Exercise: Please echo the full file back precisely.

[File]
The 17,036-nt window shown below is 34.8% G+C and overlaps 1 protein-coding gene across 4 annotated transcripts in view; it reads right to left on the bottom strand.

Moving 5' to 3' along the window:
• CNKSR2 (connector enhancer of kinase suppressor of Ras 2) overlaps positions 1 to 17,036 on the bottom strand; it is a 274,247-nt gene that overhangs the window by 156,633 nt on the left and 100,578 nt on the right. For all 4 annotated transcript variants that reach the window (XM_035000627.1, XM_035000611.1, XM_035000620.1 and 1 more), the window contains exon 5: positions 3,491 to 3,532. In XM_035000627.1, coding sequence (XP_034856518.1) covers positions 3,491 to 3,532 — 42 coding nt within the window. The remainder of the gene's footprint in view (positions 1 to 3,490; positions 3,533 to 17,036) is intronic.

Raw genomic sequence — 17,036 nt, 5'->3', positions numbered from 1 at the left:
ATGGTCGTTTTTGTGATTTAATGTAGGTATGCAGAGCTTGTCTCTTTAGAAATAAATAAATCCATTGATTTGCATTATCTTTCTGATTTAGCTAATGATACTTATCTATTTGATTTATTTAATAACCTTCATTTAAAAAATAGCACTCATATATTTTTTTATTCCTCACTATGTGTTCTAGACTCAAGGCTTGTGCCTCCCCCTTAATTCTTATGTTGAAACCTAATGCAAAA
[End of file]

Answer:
The 17,036-nt window shown below is 34.8% G+C and overlaps 1 protein-coding gene across 4 annotated transcripts in view; it reads right to left on the bottom strand.

Moving 5' to 3' along the window:
• CNKSR2 (connector enhancer of kinase suppressor of Ras 2) overlaps positions 1 to 17,036 on the bottom strand; it is a 274,247-nt gene that overhangs the window by 156,633 nt on the left and 100,578 nt on the right. For all 4 annotated transcript variants that reach the window (XM_035000627.1, XM_035000611.1, XM_035000620.1 and 1 more), the window contains exon 5: positions 3,491 to 3,532. In XM_035000627.1, coding sequence (XP_034856518.1) covers positions 3,491 to 3,532 — 42 coding nt within the window. The remainder of the gene's footprint in view (positions 1 to 3,490; positions 3,533 to 17,036) is intronic.

Raw genomic sequence — 17,036 nt, 5'->3', positions numbered from 1 at the left:
ATGGTCGTTTTTGTGATTTAATGTAGGTATGCAGAGCTTGTCTCTTTAGAAATAAATAAATCCATTGATTTGCATTATCTTTCTGATTTAGCTAATGATACTTATCTATTTGATTTATTTAATAACCTTCATTTAAAAAATAGCACTCATATATTTTTTTATTCCTCACTATGTGTTCTAGACTCAAGGCTTGTGCCTCCCCCTTAATTCTTATGTTGAAACCTAATGCAAAA